News Stories from Thailand and South East Asia
Thaipbs : Mon, 20 Oct 2014 14:14:37 +0000
Pol Colonel Amphon Buarupporn, acting commander of Songkhla provincial police, said today that security measures were stepped up in Thepa, Jana, Na Thawee and Saba Yoi districts which border with the restive Deep South as a precaution. The measures include the setting up of mobile road checkpoints in main and secondary roads, the deployment of […]
Pattaya One News : Sun, 19 Oct 2014 19:48:54 +0000
The Nation : Tue, 14 Oct 2014 18:00:00 GMT
Shan-speaking communities in Mae Sariang celebrate the end of the Buddhist Retreat in a colourful way
The Nation : Mon, 20 Oct 2014 06:23:00 GMT
Phnom Penh (dpa) - Cambodians have been flocking to a provincial temple to see a "possessed" woman who claims to have given birth to a platinum ring, a news report said Monday.
PhuketWan : Sat, 18 Oct 2014 00:52:53 +0700
New York Times : Sat, 18 Oct 2014 21:18:35 GMT
Born in a slum in Central Java, Joko Widodo takes office as president of the world?s fourth most populous nation on Monday.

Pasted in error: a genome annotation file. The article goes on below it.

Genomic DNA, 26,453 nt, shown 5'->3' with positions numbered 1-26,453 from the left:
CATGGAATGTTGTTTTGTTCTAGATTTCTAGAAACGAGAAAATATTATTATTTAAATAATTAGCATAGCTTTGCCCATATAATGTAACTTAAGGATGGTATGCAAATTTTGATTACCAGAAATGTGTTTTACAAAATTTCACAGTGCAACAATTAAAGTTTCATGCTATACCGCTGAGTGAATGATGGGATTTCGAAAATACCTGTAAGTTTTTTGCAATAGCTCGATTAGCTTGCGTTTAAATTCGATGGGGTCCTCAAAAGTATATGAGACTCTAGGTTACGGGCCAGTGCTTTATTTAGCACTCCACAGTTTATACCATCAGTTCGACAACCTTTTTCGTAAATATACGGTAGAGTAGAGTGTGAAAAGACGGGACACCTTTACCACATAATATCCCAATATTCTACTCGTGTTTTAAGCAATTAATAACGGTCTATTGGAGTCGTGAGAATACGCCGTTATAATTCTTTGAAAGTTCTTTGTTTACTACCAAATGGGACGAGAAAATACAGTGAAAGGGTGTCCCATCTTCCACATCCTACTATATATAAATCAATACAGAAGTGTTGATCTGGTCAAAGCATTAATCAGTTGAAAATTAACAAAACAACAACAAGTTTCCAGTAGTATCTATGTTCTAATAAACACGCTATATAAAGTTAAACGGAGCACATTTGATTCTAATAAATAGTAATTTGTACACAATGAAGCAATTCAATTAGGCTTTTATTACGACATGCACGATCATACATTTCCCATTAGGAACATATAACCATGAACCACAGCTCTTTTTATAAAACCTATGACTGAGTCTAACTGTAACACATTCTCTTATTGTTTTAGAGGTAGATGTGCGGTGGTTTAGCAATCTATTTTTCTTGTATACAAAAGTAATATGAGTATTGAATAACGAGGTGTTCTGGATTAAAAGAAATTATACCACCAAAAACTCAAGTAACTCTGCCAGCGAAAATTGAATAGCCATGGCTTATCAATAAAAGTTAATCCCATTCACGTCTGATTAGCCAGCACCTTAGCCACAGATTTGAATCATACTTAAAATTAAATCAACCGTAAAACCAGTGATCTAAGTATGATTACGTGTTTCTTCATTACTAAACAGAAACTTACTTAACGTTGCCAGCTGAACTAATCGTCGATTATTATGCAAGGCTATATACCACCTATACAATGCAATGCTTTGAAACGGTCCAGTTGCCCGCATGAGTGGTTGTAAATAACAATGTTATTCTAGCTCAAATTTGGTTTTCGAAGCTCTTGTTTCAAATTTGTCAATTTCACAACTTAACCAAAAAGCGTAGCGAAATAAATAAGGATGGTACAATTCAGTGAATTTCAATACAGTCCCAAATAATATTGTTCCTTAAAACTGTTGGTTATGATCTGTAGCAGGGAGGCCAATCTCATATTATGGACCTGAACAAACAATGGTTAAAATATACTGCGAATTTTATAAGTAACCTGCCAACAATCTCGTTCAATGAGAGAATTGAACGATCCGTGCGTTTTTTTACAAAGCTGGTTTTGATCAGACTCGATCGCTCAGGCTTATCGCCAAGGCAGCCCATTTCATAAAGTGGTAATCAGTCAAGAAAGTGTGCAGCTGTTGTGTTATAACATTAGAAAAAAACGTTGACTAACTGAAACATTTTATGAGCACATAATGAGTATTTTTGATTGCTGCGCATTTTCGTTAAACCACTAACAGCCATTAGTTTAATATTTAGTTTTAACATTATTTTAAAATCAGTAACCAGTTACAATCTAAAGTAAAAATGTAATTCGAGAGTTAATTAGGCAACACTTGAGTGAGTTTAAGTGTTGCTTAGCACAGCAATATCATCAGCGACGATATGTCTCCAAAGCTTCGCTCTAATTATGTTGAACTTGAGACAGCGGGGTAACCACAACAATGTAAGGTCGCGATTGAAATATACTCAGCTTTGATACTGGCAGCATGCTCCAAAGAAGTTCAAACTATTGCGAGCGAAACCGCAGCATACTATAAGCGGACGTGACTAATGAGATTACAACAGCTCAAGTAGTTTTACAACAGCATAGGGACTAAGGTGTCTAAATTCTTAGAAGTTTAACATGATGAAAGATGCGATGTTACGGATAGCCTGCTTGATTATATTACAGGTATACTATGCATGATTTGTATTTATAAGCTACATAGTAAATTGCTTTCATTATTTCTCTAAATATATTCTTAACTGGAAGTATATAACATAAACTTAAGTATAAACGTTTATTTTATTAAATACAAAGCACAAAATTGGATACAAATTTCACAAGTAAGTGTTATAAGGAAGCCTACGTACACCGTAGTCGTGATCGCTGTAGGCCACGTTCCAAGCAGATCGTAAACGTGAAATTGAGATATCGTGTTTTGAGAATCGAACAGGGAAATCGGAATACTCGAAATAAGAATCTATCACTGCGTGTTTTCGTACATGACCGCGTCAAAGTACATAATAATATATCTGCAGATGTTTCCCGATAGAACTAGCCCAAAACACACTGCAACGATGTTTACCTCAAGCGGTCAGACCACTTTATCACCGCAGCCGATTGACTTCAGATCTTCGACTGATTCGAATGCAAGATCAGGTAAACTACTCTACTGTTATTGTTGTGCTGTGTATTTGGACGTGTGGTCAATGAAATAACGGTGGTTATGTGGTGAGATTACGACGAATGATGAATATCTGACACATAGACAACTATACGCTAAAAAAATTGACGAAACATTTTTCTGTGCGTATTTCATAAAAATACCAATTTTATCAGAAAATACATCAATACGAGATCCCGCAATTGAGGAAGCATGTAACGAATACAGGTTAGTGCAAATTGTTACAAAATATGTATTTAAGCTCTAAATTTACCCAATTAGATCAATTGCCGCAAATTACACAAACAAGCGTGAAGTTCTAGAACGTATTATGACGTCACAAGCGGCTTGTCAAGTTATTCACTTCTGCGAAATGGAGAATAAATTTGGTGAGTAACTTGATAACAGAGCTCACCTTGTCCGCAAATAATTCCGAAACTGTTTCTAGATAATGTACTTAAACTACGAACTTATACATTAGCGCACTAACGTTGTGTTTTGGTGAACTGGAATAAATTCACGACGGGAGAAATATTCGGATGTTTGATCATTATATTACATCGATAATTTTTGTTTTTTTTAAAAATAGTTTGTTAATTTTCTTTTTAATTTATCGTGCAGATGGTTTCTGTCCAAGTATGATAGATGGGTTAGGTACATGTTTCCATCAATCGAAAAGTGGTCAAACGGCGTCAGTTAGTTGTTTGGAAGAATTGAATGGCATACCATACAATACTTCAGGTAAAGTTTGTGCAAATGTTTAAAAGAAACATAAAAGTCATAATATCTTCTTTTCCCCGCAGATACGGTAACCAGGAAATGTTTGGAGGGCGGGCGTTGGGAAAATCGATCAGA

Bangkok Post...... : Thu, 16 Oct 2014 12:13:00 +0700
Bangkok Post : Mon, 20 Oct 2014 19:44:00 +0700
The Nation : Fri, 10 Oct 2014 18:00:00 GMT
Formation by 2015 sought to handle hefty budget for network expansion
Thaipbs : Mon, 20 Oct 2014 14:08:30 +0000
Villagers of Ban Laem Hin, Tambon Talingchan, have made clear of their opposition to the EGAT’s plan to build a pier to offload coal from vessels to feed a planned coal-fired power plant, also in Krabi for fear of possible impacts on the environment and their health. Preparations are under way to obstruct the land […]
Bangkok Post.. : Sun, 12 Oct 2014 06:00:00 +0700
Bangkok Post.. : Sun, 12 Oct 2014 06:12:00 +0700
Bangkok Post. : Sat, 11 Oct 2014 16:39:00 +0700
Bangkok Post : Sat, 11 Oct 2014 18:00:00 +0700
Bangkok Post : Sat, 11 Oct 2014 19:03:00 +0700
The Nation : Fri, 10 Oct 2014 13:46:00 GMT
Prime Minister Prayut Chan-o-cha said he has assigned the Culture Ministry to work out with the Agriculture Ministry to help farmers build ecotourism models and provide home-stay services.
Bangkok Smile Bike No More
Posted: 20 September 2011
Alas No More
Sadly, the Bangkok Smile Bike scheme seems to have ended. On a recent visit to Banglamphu, I saw that the bike stand and kiosk by the Phra Pinklao bridge were empty.
The stand near City Hall was also empty. Hopefully the bikes will return next holiday season - will keep you posted. I did however notice a bike parked on Onnuj Road that, though sprayed a different color, looked remarkably like one of the missing bikes, but I could be wrong.
Bangkok Smile Bike
Posted: 16 June 2011
Cycles for Free Hire
Under the Phra Pinkhlao bridge, where the old city moat rejoins the river, is a stand of bicycles for (free) hire, distinctively sprayed green and white, with "Bangkok Smile Bike" and vehicle number printed on the rear mudguard.